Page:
10) Wide Sargasso Sea by Jean Rhys- postcolonial, modernist, feminist awesomeness, written from the perspective of Bertha Mason, the madwoman in the attic from Jane Eyre, from childhood through marriage with Rochester to ultimate insanity. The politics and feminism are strong with this one. So ahead of its time, it makes your head spin- especially interesting rants on the pathologization of female sexuality (omg Charlotte Bronte, you made Bertha insane because she likes sex, you did that on purpose!). It’s also brilliant on the power and influence of perspective, and the last section, written in the stream of consciousness of an insane person (you guessed it, locked in an attic) is honestly one of the coolest things I’ve ever read. I love Bronte, and as you know, Jane Eyre is my favorite book. It follows that this book, which trashes everything about Bronte’s cultural perspective (CHECK YOUR WHITE BRITISH PRIVELEGE, BRONTE), must be ridiculously well done for me to enjoy it.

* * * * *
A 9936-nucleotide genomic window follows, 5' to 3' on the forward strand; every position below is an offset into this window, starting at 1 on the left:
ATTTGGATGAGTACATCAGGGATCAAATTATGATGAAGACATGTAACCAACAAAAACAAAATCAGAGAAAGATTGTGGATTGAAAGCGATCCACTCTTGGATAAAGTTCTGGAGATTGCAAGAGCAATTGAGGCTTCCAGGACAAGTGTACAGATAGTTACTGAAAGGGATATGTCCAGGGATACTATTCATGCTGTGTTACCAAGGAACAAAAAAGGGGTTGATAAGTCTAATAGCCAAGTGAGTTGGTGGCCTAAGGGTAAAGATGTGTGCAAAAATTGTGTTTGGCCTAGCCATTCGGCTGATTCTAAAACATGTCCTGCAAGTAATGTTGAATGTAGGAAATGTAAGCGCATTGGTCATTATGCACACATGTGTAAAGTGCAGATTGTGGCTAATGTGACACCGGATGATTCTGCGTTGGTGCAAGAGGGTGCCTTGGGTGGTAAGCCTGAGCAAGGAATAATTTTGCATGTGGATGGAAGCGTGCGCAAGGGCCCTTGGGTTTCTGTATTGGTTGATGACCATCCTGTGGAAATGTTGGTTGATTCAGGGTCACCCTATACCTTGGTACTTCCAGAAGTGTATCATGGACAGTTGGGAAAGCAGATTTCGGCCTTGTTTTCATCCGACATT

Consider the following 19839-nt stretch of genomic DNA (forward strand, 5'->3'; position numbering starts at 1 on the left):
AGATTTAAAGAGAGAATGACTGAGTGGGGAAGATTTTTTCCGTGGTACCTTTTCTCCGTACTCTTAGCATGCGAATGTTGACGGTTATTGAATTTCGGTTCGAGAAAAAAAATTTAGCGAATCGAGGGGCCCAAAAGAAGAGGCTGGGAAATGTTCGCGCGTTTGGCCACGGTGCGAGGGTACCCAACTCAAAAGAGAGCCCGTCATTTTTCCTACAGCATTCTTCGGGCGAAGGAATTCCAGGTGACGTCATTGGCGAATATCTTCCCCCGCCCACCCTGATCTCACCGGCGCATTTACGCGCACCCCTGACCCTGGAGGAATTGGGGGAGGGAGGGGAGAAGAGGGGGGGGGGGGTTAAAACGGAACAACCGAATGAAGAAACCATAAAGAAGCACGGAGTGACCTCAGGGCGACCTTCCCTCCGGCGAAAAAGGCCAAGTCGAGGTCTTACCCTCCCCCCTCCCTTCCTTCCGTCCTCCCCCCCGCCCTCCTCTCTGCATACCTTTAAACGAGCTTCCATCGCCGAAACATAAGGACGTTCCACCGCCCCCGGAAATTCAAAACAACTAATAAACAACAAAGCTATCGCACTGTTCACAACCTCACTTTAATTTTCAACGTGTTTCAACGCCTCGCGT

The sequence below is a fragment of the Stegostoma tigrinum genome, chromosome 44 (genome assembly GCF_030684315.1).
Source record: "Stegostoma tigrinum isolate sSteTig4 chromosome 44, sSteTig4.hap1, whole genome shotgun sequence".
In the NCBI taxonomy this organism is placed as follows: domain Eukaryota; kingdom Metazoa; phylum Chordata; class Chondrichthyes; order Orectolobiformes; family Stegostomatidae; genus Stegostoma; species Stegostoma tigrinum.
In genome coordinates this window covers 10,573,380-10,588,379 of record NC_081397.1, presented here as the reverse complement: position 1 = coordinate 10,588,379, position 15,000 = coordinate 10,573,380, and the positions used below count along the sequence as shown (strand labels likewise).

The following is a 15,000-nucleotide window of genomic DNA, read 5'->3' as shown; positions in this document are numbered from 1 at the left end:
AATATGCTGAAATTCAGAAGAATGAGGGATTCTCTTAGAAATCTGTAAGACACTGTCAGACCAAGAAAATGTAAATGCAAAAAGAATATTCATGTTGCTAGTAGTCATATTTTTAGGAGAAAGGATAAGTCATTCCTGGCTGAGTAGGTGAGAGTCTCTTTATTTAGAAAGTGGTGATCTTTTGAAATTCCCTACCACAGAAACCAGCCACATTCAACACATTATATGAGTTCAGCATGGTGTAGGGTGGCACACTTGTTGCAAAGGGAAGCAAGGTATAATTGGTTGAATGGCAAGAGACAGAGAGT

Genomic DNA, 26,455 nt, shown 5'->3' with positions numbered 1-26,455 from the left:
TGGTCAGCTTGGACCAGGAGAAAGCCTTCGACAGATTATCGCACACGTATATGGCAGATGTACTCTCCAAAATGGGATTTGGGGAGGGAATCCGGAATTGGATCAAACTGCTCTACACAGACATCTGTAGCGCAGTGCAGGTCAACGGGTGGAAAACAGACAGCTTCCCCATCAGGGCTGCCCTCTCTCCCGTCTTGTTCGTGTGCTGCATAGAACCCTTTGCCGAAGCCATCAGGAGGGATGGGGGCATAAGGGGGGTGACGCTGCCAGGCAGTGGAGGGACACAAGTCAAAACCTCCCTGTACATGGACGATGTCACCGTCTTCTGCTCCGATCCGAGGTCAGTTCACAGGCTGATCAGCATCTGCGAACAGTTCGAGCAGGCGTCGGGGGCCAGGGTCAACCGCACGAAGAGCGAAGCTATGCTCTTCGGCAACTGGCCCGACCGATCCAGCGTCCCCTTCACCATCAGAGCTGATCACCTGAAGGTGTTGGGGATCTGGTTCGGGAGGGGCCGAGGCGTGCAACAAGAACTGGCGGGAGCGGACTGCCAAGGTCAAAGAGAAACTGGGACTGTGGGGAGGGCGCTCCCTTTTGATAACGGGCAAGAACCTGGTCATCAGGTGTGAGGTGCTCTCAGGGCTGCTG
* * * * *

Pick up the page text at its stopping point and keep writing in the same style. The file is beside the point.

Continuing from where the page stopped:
11) Breakfast at Tiffany’s by Truman Capote- try to get your hands on the Vintage Classics copy that also contains three Capote short stories (including “A Christmas Memory” SO GOODDD). This one’s technically a novella, so you could probably read it in an hour. Differently different than the Hepburn film- although the movie contains more romance and overall feels, I liked the novella better, simply because there was less, semi-disturbing talk about women “belonging” to men. Also, I had never read Truman extensively before this, but his phrasing is perfection. He can make a lightbulb contain the significance and beauty of a galaxy. It’s that real.
12) Pawn of Prophecy by David Eddings- Some fantasy/sci-fi to mix it up. This was my childhood crack and the first in a series of ten. I used to read them all every summer and winter break. Lots of good, evil, and ordinary farm boys with mysterious destinies.